The classical musical compositions still have value. As long as people want to have them, the value remains. It's the publishing and distribution via traditional methods that has lost value because of new technologies.
Going door to door in cities selling water and ice where once very good business. It was a highly valued service. Water plumbing and refrigerators changed that. Doesn't mean people no longer value water and ice! It just means you're better off selling bottled water and refrigerators on the supermarket!
Many others in the content world make the same mistake. Movies and music are still heavily desired and therefore have a lot of value. But selling or renting them on plastic discs, is a service which is loosing value... fast! Which makes these distribution methods inadequate to capture the value of the content like in the 90s.
The trick is finding the ways of accessing content that consumers still value, and thus are willing to pay for, and exploring those. A few old ones still work quite well (movie theaters, concerts...), and new ones are enabled by technology. Focusing on "piracy" or the "devaluing" of content is the wrong thing to do. It just blinds these people to what otherwise would be straightforward business decisions.
I hadn't heard of the pirate box, but when I read about the freedom box yesterday, I wondered precisely how long it would take for it to be used for piracy (and porn, child porn, and for terrorists to communicate, etc). And therefore how long it would take for politicians to call for it to be forbidden or at least regulated. How long until some Sarkozy comes along saying "freedom box can't be a wild west anymore".
Freedom and "bad uses" go hand in hand. If we want to be free from censorship we must accept some people will use that freedom for purposes we might not approve of. That's the point of freedom of speech (and communication). I think the US's founding fathers saw that perfectly clear. Once the tools of censorship are in place, once it is accepted for some speech to be censored, those tools can be subverted for all kinds of different purposes - from protecting a corrupt government from dissension, to protecting economic interests (from things like copying and sharing content).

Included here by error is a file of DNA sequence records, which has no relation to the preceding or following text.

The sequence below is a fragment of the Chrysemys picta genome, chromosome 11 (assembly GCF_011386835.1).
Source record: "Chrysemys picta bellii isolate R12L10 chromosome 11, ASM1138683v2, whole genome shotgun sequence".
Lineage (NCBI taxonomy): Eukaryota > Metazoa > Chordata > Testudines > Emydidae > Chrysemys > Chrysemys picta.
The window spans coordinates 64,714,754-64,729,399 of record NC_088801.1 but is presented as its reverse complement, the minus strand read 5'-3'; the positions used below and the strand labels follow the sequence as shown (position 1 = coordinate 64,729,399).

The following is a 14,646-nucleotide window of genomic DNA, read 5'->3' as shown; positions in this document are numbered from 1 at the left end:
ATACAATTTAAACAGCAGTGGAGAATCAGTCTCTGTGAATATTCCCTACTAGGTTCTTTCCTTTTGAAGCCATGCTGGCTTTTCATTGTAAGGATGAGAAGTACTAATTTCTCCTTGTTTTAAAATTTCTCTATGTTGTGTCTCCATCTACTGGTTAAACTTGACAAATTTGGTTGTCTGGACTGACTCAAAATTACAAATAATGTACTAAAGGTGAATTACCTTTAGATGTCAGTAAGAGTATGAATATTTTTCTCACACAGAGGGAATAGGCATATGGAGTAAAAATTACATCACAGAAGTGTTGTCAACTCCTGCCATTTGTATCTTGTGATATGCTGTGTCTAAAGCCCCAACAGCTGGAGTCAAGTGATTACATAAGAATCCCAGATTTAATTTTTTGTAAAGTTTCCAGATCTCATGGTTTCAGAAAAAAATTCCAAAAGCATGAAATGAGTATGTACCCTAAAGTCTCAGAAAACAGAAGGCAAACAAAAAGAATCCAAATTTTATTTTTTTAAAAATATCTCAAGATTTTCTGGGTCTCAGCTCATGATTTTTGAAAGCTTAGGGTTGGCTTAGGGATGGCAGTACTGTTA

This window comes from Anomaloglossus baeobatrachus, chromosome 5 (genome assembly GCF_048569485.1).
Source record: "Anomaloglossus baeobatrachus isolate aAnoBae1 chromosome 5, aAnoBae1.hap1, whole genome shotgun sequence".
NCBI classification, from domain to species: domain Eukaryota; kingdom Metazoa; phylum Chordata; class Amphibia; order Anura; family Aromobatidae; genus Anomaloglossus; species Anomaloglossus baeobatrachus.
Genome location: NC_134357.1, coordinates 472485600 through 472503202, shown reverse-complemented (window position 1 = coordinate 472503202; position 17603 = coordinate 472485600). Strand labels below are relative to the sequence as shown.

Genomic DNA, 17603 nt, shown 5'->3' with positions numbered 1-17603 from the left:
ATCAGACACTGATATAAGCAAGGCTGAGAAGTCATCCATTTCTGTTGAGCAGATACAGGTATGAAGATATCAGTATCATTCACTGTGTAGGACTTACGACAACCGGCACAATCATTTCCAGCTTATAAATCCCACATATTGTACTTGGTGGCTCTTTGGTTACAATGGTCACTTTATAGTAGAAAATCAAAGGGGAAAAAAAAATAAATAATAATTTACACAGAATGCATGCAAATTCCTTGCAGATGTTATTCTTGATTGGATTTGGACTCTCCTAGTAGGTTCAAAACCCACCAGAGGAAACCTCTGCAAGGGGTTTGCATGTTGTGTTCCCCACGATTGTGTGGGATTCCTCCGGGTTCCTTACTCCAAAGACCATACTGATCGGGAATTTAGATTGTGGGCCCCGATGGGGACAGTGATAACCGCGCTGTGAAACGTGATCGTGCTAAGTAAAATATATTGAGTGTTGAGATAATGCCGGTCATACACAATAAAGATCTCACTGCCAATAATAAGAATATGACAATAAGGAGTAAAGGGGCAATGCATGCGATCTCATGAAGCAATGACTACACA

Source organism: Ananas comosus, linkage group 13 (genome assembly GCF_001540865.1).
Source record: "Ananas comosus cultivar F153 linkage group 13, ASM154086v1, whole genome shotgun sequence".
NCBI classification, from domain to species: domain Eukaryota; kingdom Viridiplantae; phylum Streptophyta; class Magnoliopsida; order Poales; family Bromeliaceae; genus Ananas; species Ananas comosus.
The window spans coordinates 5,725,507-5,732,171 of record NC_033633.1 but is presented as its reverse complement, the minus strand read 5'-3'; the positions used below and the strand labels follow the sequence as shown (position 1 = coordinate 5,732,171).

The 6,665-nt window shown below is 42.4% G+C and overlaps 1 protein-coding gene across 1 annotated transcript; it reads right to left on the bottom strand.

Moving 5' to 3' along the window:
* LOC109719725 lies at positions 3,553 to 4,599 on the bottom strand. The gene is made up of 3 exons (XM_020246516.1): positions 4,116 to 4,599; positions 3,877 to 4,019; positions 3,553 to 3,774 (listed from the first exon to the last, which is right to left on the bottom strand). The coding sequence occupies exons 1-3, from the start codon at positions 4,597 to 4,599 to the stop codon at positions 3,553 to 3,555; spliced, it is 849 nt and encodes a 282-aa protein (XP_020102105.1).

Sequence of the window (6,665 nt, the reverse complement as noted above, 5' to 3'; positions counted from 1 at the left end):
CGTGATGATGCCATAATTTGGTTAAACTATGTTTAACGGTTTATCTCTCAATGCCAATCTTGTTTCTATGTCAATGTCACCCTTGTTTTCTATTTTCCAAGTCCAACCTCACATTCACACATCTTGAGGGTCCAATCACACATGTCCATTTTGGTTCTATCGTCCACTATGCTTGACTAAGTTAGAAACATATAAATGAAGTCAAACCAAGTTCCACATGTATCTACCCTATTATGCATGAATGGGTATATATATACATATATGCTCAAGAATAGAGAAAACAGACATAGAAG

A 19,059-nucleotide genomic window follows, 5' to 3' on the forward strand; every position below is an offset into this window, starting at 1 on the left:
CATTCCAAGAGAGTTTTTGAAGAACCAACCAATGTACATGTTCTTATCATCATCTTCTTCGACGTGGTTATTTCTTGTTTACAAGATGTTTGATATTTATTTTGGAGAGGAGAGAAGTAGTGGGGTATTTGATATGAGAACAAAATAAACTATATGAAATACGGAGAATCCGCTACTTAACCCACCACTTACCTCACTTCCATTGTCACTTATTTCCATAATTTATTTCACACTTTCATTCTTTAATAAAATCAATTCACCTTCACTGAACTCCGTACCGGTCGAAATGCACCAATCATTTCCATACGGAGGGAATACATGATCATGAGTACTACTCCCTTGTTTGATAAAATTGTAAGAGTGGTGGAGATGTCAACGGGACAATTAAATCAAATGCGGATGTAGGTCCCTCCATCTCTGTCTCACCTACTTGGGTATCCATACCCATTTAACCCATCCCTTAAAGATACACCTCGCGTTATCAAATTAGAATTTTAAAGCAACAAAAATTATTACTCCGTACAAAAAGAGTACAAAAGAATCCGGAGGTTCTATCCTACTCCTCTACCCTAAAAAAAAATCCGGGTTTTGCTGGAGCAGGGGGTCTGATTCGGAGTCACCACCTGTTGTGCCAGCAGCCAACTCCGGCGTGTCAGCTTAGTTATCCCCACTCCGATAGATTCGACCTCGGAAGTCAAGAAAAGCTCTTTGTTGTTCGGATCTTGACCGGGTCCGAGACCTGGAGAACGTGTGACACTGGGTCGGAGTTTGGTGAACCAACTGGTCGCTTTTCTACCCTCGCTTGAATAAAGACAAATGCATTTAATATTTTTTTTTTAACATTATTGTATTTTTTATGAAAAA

We must decide what's more important: protecting freedom or protecting certain jobs and business models.
We had a similar conviction here in Portugal in 2009. Some guy was fined 1160 euros for 146 shared songs (7.26Ä/song).
It all started when AFP (the local version of the RIAA) made 38 criminal complaints against "unknowns" (via IP addresses) in 2007. 2 years later all they had to show for it, where 2 settlements and that conviction. The guy was actually convicted to 90 days in prison, but that was converted to a fine because it was a first offence. Its no wonder AFP quit making these complaints. They are now busy lobbying for a "graduated response" (cut internet access or apply fines after 3 accusations).
The ones making these "criminal complaints" now are a rental shop association called ACAPOR. They target people sharing movies, of course. In January they delivered 1000 IP addresses to our attorney general's office. Yeah... they dont even own any copyrights and they are making complaints.
PS: 7 dollars or euros still seems a bit much considering the major labels agreed to pay just $150 per song for their own copyright infringements in Canada last month. It was actual commercial infringement, by people who REALLY should know better. Seems to me, the fines for non-commercial file-sharing on the internet should be at least 100 times smaller.
The Soyuz isn't just the lifeboat for the ISS. It's one of the ways astronauts and cosmonauts get up and down from the ISS. And after the shuttle retires it will be the only one!
It's been upgraded over the years, but it still is based on a Russian design from the 60s(check wikipedia). Old cheap Russian tech. It was the equivalent to the Apollo, designed to reach the moon. There where some fatal accidents at first, but since it has been in use for 40+ years, along with its rocket, it is considered the safest and most cost effective platform to transport humans to and from orbit.
Still, if was American I would feel a bit ashamed that NASA won't have an alternative for years and will have to buy tickets on the Soyuz. Why isn't this a matter of national pride? And what about if Hubble or some other telescope needs repairs again? Nothing but the shuttle can do it! USAF has a kind of shuttle, but it's small and unmanned as far as I know.